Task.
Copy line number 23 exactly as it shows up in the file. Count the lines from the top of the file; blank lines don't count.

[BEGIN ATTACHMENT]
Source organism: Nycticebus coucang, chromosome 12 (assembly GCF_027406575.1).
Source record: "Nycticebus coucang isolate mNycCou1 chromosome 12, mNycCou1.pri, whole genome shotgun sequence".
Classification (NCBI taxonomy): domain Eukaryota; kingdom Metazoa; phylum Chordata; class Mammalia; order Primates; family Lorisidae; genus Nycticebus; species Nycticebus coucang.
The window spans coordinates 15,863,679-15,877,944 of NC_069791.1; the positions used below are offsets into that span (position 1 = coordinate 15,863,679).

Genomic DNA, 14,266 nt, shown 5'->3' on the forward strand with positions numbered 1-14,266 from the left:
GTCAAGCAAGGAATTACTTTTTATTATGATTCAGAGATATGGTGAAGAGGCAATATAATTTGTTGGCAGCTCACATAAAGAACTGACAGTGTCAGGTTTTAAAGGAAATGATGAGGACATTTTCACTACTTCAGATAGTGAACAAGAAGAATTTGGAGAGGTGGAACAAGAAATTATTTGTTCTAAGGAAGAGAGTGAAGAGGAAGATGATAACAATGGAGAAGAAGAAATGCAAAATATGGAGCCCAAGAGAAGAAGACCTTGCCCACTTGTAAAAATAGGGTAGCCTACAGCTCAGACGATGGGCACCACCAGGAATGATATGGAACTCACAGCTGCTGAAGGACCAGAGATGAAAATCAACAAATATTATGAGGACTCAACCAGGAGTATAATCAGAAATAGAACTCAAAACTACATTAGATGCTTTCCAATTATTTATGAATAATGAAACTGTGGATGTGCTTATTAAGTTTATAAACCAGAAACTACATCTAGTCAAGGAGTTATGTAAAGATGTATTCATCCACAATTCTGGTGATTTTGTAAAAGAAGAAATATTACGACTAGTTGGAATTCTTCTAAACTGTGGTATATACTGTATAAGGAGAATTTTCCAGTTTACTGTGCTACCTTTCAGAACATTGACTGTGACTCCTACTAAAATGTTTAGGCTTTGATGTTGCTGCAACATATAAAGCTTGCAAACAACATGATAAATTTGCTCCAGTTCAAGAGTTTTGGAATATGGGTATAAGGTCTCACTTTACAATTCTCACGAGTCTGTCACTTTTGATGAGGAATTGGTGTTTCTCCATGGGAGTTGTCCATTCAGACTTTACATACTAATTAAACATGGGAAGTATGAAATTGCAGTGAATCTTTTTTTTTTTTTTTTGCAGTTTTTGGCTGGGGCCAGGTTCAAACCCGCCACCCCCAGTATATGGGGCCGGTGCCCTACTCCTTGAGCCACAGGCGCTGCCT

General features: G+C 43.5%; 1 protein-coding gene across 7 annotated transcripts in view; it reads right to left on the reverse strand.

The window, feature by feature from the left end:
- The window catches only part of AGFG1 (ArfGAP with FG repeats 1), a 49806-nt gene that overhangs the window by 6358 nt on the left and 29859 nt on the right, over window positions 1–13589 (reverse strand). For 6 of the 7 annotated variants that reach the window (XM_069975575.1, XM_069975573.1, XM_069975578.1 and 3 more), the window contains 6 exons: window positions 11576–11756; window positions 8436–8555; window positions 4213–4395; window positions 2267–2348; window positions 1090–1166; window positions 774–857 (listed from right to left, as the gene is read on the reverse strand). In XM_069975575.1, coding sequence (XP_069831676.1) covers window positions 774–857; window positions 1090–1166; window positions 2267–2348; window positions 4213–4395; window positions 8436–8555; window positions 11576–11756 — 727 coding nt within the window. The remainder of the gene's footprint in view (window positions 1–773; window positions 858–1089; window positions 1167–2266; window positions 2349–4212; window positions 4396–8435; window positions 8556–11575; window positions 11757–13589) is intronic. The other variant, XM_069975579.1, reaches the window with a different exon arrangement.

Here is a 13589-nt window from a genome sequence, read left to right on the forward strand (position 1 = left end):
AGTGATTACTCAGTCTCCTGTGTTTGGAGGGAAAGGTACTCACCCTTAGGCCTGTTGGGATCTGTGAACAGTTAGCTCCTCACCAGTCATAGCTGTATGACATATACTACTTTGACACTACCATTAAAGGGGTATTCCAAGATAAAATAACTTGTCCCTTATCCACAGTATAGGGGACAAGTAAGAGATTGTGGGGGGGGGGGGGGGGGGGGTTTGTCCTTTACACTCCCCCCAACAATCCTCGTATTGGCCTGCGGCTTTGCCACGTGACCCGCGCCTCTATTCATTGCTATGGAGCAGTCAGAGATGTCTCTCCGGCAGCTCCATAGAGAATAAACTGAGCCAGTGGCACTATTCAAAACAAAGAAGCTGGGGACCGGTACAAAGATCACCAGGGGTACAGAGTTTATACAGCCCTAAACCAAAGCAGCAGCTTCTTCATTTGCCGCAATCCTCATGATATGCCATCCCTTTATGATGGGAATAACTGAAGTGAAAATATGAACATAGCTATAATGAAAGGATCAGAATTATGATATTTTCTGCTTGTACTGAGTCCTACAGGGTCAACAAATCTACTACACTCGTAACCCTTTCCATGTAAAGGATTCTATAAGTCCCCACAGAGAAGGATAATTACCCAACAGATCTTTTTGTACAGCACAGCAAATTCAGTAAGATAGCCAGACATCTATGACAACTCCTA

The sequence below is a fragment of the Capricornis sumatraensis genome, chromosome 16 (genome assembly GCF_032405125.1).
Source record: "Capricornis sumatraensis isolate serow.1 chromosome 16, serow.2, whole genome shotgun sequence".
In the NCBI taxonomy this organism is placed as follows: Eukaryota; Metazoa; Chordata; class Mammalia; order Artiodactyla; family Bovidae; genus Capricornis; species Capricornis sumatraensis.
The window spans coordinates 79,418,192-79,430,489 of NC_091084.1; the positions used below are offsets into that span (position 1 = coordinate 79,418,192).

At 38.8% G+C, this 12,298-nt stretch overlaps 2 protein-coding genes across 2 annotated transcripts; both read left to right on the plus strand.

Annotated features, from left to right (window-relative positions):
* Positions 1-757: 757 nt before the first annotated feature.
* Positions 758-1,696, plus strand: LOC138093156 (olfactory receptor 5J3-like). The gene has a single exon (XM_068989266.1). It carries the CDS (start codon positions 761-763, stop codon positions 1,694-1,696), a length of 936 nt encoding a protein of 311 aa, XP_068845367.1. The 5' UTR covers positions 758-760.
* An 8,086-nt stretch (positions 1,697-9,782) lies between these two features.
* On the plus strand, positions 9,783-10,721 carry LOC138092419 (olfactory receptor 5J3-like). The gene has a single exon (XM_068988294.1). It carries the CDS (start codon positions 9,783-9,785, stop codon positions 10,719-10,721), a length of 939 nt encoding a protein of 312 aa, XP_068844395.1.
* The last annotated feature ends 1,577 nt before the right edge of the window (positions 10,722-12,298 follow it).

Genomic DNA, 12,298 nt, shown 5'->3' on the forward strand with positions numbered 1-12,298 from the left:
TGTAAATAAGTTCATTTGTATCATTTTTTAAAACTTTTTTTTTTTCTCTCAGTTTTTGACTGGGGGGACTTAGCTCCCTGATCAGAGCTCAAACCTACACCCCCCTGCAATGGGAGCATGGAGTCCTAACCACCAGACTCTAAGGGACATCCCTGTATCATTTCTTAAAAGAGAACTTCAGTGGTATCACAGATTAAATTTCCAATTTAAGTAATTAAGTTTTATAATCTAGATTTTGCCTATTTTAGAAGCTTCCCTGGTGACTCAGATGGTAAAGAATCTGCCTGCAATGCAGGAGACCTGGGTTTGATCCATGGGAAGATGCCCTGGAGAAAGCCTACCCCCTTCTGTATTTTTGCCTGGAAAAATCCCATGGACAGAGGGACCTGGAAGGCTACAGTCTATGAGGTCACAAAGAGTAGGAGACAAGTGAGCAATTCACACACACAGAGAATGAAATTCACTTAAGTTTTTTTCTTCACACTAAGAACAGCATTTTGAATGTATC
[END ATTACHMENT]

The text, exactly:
Genomic DNA, 12,298 nt, shown 5'->3' on the forward strand with positions numbered 1-12,298 from the left: